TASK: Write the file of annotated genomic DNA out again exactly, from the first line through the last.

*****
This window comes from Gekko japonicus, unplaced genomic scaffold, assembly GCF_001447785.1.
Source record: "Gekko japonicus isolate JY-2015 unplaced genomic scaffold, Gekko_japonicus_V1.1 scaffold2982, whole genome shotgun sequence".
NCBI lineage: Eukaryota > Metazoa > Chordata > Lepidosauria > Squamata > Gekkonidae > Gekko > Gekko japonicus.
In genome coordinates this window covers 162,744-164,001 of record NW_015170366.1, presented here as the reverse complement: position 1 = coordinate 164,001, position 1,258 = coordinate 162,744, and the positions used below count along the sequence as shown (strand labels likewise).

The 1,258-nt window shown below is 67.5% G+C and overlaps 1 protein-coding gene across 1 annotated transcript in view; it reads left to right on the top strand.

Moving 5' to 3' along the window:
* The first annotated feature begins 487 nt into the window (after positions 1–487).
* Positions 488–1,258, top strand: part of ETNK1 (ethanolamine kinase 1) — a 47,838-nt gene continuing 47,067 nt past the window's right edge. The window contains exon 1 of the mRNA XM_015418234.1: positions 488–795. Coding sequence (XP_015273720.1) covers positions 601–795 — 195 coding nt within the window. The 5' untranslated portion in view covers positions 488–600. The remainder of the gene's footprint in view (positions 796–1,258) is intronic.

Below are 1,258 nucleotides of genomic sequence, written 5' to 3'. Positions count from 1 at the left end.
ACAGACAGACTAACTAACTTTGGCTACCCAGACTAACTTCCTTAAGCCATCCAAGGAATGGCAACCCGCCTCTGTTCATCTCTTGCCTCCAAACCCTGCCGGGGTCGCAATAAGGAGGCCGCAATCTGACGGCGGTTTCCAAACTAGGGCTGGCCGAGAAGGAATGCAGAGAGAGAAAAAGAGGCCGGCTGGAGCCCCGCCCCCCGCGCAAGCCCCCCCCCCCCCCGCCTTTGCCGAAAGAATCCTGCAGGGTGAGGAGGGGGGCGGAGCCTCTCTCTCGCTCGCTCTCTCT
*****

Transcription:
This window comes from Gekko japonicus, unplaced genomic scaffold, assembly GCF_001447785.1.
Source record: "Gekko japonicus isolate JY-2015 unplaced genomic scaffold, Gekko_japonicus_V1.1 scaffold2982, whole genome shotgun sequence".
NCBI lineage: Eukaryota > Metazoa > Chordata > Lepidosauria > Squamata > Gekkonidae > Gekko > Gekko japonicus.
In genome coordinates this window covers 162,744-164,001 of record NW_015170366.1, presented here as the reverse complement: position 1 = coordinate 164,001, position 1,258 = coordinate 162,744, and the positions used below count along the sequence as shown (strand labels likewise).

The 1,258-nt window shown below is 67.5% G+C and overlaps 1 protein-coding gene across 1 annotated transcript in view; it reads left to right on the top strand.

Moving 5' to 3' along the window:
* The first annotated feature begins 487 nt into the window (after positions 1–487).
* Positions 488–1,258, top strand: part of ETNK1 (ethanolamine kinase 1) — a 47,838-nt gene continuing 47,067 nt past the window's right edge. The window contains exon 1 of the mRNA XM_015418234.1: positions 488–795. Coding sequence (XP_015273720.1) covers positions 601–795 — 195 coding nt within the window. The 5' untranslated portion in view covers positions 488–600. The remainder of the gene's footprint in view (positions 796–1,258) is intronic.

Below are 1,258 nucleotides of genomic sequence, written 5' to 3'. Positions count from 1 at the left end.
ACAGACAGACTAACTAACTTTGGCTACCCAGACTAACTTCCTTAAGCCATCCAAGGAATGGCAACCCGCCTCTGTTCATCTCTTGCCTCCAAACCCTGCCGGGGTCGCAATAAGGAGGCCGCAATCTGACGGCGGTTTCCAAACTAGGGCTGGCCGAGAAGGAATGCAGAGAGAGAAAAAGAGGCCGGCTGGAGCCCCGCCCCCCGCGCAAGCCCCCCCCCCCCCCGCCTTTGCCGAAAGAATCCTGCAGGGTGAGGAGGGGGGCGGAGCCTCTCTCTCGCTCGCTCTCTCT